Live Reviews - Reviews

Richmond Fontaine @ Voodoo, Belfast


There’s no room for sentiment during Richmond Fontaine’s last ever Belfast show. The band from Portland, Oregon have been regular visitors to the city since the release of the critically-acclaimed Post To Wire in 2004, and tonight their final album You Can’t Go Back If There’s Nothing To Go Back To gets some serious attention from the setlist.

You Can’t Go Back is a summary of all that’s great about this much-loved Americana band so it’s fitting that most of the record is showcased this evening. ‘I Got Off The Bus’ – a song about the worst homecoming ever, alternates between hope and resignation with shimmering beauty as Willy Vlautin’s doomed protagonist pounds the streets of his hometown, propped-up by Dan Eccles’ melancholy arpeggios.

The guitarist is in his element tonight, firstly playing back-up to the support act (and Decor Records label-mate) Fernando before cutting loose through a heavier than expected set. Anyone expecting a nostalgic strum through some of the band’s more wistful numbers may have been slightly disappointed. The ragged garage rock of ‘Lost In The Trees’ from 2011’s dense, concept album The High Country, and the atmospheric live staple “Williamette” are undoubted highlights of the evening. The latter in particular struggles to an epic feedback-drenched conclusion like the sound of a band fighting against its own demise.


Frontman Willy Vlautin spars playfully with audience members between songs and manages the obligatory requests with wit and grace. There’s a relaxed vibe on stage. Drummer Sean Oldham provides some well-timed wisecracks, and recent recruit on bass Freddy Trujillo just gets on with it.. Vlautin and the rhythm section are core members of acclaimed new country-soul band The Delines, which might explain why Eccles is showcasing some serious chops tonight with Richmond Fontaine while he still has the opportunity. It’s not all strum und “twang” however, as he skilfully makes up for the absence of organ, pedal steel (and trumpets, in the case of ‘Moving Back Home #2’ from Thirteen Cities) on several songs.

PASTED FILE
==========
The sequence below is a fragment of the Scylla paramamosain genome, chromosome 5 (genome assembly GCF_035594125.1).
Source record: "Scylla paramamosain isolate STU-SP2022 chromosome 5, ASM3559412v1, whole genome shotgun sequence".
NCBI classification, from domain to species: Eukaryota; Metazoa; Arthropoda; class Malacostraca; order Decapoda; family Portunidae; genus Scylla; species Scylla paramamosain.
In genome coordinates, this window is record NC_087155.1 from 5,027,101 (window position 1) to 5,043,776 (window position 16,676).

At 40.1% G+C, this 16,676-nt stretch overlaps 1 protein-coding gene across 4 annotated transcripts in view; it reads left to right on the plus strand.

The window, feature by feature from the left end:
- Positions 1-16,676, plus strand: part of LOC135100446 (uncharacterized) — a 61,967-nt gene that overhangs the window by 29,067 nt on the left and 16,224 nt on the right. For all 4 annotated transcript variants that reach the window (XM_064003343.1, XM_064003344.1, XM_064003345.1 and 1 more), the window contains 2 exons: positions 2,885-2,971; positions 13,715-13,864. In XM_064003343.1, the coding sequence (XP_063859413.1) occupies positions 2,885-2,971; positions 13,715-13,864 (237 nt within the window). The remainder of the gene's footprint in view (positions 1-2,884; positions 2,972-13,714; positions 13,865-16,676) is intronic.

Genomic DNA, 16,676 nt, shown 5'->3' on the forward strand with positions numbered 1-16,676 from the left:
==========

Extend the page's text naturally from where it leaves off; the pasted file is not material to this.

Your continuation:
Some expected classics from the back catalogue do make an appearance. Life appears to imitate art at one stage as Post To Wire’s glorious title track is swiftly dispatched with an air of over-familiarity that echoes the weariness of the song’s worn-out lovers. Willy Vlautin writes observations about the hopeless and the downtrodden of America’s underbelly with a humanity and dignity that never seeks easy answers or “lessons” to be learnt. The over-worked nurse, paranoid veterans, drink-addled manual labourers, are just some of the characters saying their final live goodbyes tonight. The packed venue is a tribute to Vlautin’s unique gift in making these characters’ travails universal in their relatability. They are often one step away from tragedy or self-sabotage but are always hoping to do the right thing by others if not for themselves.

“Four Walls” is an apt closing song for the band’s farewell shows, with its romantic closing lines:
“All we need is a window with moonlight coming through the trees.
Maybe a colored light so at night I can see her and she can see me.

We’ll lay around and our hearts will sing like Mariachis.”

Fans within the four walls of this upstairs room would surely agree. Jonny Currie